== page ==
Saturday, September 2, 2017

2015: Laure's Surprise Birthday Destination: Colmar, France and Freiburg, Germany

One month until the little one was due to arrive meant that we had just enough time to make one more weekend trip. And this is my favorite type of trip; the mystery birthday trip. Q had a tall order to fill - finding somewhere interesting within driving distance (no flying this late in the pregnancy), and preferably somewhere we hadn't been before. He came up with a full extended weekend for us.
Road trip route.

First stop, Colmar, France

We had been to Colmar once before, early in the spring before the tourist season began. What a mistake. The whole place was deserted, shops were closed, the weather was cold and gloomy, and whole vibe of the town was utterly depressing. We ate lunch and immediately drove back home. We knew it must be better during the tourist season so we vowed to return.
Cold, windy, and deserted.

As expected, everything was much nicer in June. The streets were lively with tourists, flowers throughout were in spring bloom, the weather was bright and warm, and the shops were open. The small medieval town was a joy to wonder through. Since this is one of the few towns that escaped the bombing of the WW2, the center of town feels like you are transported back in time.
Not overrun with tourists but the place felt warm and cheerful.

We spent one night in the small town and were able to see many of its highlights. We had a few delicious meals and used the Rick Steves France book's self guided walking tour to get a feel for town and see its highlights.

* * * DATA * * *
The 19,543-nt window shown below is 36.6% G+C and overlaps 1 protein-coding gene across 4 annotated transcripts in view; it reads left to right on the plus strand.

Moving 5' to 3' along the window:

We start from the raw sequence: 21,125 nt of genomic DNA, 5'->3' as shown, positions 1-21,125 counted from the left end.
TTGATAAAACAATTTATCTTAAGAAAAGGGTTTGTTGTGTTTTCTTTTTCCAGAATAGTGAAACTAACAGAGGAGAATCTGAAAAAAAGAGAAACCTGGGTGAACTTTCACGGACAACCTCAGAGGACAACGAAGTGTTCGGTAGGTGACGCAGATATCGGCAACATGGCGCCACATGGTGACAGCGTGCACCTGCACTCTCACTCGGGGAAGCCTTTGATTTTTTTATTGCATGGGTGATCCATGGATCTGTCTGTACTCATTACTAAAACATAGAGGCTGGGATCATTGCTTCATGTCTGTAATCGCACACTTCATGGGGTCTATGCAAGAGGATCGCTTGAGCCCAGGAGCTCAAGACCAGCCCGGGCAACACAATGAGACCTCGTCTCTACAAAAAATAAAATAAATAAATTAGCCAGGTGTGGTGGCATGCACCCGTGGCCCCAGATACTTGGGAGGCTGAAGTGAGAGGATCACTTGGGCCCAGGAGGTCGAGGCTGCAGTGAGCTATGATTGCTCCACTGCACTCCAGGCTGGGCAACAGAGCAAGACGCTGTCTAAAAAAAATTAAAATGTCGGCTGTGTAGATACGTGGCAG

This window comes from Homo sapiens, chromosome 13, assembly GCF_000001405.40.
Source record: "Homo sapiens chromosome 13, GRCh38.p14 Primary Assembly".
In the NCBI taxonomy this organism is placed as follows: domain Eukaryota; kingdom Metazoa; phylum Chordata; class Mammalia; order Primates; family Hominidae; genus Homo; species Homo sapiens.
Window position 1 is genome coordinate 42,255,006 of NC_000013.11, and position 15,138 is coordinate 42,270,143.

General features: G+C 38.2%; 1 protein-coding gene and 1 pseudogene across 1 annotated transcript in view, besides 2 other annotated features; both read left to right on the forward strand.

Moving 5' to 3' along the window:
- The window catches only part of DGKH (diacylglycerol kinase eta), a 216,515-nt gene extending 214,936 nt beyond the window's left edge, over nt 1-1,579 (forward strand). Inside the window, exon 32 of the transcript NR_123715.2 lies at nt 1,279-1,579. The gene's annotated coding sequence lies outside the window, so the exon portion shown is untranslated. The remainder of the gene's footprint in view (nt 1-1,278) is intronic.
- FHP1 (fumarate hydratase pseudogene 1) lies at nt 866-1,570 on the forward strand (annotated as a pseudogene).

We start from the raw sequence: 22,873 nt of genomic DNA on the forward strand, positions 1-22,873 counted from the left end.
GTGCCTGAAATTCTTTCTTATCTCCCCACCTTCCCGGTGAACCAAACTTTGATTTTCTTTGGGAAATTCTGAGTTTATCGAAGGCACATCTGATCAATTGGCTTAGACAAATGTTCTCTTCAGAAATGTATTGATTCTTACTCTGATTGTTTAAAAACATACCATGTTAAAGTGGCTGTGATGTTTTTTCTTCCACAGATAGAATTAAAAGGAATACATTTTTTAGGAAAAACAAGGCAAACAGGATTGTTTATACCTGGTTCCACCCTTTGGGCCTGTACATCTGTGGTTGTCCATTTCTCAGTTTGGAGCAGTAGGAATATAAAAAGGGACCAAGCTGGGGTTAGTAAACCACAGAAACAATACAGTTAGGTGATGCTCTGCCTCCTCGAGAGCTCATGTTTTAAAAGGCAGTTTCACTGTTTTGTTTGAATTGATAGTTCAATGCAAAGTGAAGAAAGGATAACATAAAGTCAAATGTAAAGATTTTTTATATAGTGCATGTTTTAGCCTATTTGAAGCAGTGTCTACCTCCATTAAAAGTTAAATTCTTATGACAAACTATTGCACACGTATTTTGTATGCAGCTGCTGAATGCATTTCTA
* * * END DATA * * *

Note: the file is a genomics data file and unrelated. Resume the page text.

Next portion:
Tucked away in the middle of the block, we found this amazing garden restaurant.
The largest lunch portion burger and potatoes I have ever seen. The baby and I tried but couldn't finish all this food.
The center of Colmar felt like a fairy tale village.
Historically this was the tanner's street.

Next stop, Freiburg, Germany

Just as spring rain shower arrived, we were on our way to Germany. We couldn't have planned the timing any better. During our drive, sheets of rain were coming down so fiercely that all cars on the autobahn were moving at a snail's pace - a bizarre sight to see on a road that doesn't have a speed limit.

Freiburg is a quaint small city with a young college feel. There isn't much to see besides the main Church/Minster but what little there was to discover we learned through the self guided tour in the Rick Steves Germany book. We're big Rick Steves fans if you couldn't tell.
Liking the young vibe in the Tapas Bar.
The Freiburg Minster is so large, I couldn't find a spot in the square to capture the whole building.